Windows Presentation Foundation event handling structure is quite different from Windows Forms and ASP.NET Framework. WPF consists of bubbled events, tunneled events and direct events which are also called CLR events. In this article we are going to explain the differences between these type of events.

Types of Events:

There are three types of events in Windows Presentation Foundation.

1) Bubbled Events: Bubbled events are bubbled upwards from the triggered control. This means that if you trigger the event on a Button control which is contained inside the StackPanel then it will first fire on the Button control and then on the StackPanel control and then on the next outer control.

2) Tunneled Events: Tunneled events work in the opposite direction which means they go inwards instead of outwards. This means if you fire a tunneled event on a StackPanel then it will be fired on the StackPanel first and then on the control inside the StackPanel and so on. Tunneled events always start with Preview keyword.

3) Direct Events/CLR Events: These are plain CLR events which we all are used to in .NET environment.

Understanding Bubbled Events in WPF:

Let's take a closer look at the routed bubbled events. We have created a very simple interface which consists of StackPanels and ItemsControl. The purpose of the ItemsControls is to show the triggered events. Here is the code:

The first StackPanel inside the "parentStackPanel" is called "myStackPanel". The StackPanel is hooked up with "MouseRightButtonDown" event. This means that the event will be fired whenever we press the right mouse button. We have also created a simple generic handler which will capture this event. Here is the handler code:

The _eventSources is an ObservableCollection<SourceInformation> which holds the information about the triggered events and the source objects. A property EventSources is exposed as the public property on the Window element as shown below:

On the XAML side the ItemsControl is used to display the events.

Now, when you run the application and right click on the StackPanel you will see the following:

The screenshot above shows that both the Source and Original Source is StackPanel. Keep in mind that we did not click on the button but we clicked the red area of the StackPanel control.

You might be wondering that what is the difference between the source and the original source. Let's click on the button control (MouseRightButtonDown) and you will have a better idea about the Source and OriginalSource properties.

In the above screenshot our Source and OriginalSource properties are different. The Source is "Button" but the OriginalSource represents the TextBlock element. Don't get confused the reason is pretty simple!

A Button is made up of many different elements. The best way to look at the structure of the Button control or any other control is to use the Mole Visual Studio Debugger Visualizer. Here is the screenshot showing the Button control in detail.

As, the above screenshot shows the Button control consists of three other controls in which TextBlock is one of them. The TextBlock control is invoked because we clicked on the Text of the Button control. If we click on the gray area of the Button control then the OriginalSource will be ClassicBorderDecorator as shown below:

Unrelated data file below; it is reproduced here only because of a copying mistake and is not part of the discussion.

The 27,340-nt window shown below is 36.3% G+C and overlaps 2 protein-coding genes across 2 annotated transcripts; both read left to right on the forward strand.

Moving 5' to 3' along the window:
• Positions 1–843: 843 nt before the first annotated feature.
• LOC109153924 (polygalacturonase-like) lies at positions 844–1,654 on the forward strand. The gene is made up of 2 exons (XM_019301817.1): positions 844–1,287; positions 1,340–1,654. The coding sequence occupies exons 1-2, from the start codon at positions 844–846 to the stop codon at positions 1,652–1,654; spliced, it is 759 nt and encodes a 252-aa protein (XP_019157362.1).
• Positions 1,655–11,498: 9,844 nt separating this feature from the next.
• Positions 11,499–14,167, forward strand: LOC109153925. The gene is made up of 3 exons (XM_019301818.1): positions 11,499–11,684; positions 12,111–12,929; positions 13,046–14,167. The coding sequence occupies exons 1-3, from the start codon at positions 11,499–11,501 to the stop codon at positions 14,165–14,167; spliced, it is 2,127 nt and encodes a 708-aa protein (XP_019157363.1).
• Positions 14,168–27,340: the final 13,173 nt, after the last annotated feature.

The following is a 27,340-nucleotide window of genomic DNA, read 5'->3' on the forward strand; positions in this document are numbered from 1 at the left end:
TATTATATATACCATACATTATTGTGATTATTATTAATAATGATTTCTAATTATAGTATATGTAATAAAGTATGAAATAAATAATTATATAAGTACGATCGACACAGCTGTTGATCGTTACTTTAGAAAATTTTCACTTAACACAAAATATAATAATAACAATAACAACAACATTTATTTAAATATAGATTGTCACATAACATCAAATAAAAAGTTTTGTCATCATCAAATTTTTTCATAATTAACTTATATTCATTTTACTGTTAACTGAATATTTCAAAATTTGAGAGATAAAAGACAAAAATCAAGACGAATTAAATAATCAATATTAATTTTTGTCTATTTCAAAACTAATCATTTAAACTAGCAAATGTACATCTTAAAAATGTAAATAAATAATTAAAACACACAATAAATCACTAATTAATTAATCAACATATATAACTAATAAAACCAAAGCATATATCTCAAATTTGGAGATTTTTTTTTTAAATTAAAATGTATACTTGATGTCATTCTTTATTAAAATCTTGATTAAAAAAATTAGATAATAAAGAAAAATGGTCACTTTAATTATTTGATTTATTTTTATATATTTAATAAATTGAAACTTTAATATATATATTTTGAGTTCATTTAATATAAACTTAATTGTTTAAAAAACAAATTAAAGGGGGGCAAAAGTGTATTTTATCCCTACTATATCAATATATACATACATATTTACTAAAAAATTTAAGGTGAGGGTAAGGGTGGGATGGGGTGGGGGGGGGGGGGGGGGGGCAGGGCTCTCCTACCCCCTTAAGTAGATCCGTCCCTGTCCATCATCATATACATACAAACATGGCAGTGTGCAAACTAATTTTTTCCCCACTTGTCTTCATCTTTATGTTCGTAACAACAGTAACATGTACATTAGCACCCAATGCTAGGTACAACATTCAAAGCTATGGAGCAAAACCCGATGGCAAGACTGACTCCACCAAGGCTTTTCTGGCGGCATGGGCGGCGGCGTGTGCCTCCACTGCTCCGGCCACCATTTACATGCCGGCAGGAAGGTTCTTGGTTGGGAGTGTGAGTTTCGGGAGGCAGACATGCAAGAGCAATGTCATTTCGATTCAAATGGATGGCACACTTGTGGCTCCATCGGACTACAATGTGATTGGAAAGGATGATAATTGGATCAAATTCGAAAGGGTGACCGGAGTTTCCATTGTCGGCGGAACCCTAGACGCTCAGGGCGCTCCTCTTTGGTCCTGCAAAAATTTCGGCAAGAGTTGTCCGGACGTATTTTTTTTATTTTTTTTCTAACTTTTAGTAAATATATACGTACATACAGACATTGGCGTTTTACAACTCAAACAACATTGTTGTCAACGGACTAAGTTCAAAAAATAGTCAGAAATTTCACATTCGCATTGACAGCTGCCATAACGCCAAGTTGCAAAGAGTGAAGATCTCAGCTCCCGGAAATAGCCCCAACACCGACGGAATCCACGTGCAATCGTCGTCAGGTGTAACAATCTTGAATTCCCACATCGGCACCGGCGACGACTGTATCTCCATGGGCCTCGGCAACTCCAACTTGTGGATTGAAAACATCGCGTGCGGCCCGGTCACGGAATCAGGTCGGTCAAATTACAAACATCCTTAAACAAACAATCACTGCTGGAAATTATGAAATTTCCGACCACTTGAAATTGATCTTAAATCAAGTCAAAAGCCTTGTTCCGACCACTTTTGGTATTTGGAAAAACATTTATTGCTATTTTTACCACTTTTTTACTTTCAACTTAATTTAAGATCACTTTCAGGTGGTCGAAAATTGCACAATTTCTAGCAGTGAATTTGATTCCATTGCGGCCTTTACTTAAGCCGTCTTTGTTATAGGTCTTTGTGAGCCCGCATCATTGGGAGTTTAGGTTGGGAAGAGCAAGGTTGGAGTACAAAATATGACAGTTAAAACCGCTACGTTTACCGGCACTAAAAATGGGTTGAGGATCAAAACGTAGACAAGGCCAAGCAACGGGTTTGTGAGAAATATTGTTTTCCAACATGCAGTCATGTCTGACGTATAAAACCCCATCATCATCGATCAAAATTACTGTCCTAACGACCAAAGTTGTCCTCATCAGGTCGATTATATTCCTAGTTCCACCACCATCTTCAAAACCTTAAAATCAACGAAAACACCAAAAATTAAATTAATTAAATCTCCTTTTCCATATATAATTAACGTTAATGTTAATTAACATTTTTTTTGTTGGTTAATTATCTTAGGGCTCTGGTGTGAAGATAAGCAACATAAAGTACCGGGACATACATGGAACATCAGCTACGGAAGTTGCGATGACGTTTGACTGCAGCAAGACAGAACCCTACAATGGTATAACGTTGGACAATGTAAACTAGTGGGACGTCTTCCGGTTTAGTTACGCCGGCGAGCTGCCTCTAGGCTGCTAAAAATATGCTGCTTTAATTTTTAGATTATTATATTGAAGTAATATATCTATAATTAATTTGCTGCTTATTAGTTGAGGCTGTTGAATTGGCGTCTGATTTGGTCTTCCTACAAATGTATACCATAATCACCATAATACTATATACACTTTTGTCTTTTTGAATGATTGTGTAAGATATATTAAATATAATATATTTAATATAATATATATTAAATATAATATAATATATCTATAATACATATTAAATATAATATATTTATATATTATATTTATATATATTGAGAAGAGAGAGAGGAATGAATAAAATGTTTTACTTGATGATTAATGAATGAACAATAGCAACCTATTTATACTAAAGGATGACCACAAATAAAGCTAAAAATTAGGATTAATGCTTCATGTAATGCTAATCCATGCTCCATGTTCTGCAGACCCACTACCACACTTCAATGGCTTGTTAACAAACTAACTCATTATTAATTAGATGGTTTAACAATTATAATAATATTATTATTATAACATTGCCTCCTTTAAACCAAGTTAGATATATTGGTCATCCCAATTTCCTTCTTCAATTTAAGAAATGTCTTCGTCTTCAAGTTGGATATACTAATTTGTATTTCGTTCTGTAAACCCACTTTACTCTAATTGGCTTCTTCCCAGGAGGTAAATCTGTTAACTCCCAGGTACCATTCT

But wait!

How is the Button sending the events when there is no event handler hooked up to the Button control? The anwer is that Button is not sending any events to anyone! It is the StackPanel control which is raising the events. You can easily view this information by checking the value in the sender object of the "Generic_MouseRightButtonDown" event.

If our Button also handled the MouseRightButtonDown event then you will see a different output. Let's attach the event to the Button control.

Now, if you perform a MouseRightButtonDown on the Button you will see the following result:

We have added the "Sender" property to the result which clearly shows that the event is fired by both the Button control and the StackPanel control.

The example above demonstrated the use of Bubbled events. Let's take a look at the Tunneled events.

Understanding Tunneled Events in WPF:

As, we pointed out earlier that bubbled events go outward from the origin and the tunneled events go inwards from the origin. The tunneled events start with "Preview" keyword as shown below:

We have added the tunneled event on the StackPanel. Now run the application and click perform a MouseRightButtonDown event on the Button control.

As, you can see in the above screenshot the tunneled event was fired first on the StackPanel.

If you like you can also cancel all the other events from being fired by setting the e.Handled flag to true as shown below:


The screenshot below shows that only the tunneled event (Preview) was fired and all other events were cancelled.

This technique for killing all the events can be applied to both the bubbled and tunneled events.

Visualizing the Events:

In the above scenario we are using a simple ItemsControl to view the fired events. Although it serves the purpose but we need more visual aid to actually see it happening. Take a look at the animation below which shows each event as it is being fired.

We believe that the above application will provide help to beginners for understanding events in Windows Presentation Foundation.


In this article we learned about different kinds of events in Windows Presentation Foundation. In the next article we will explain the workings of the visualization application and how it was implemented.

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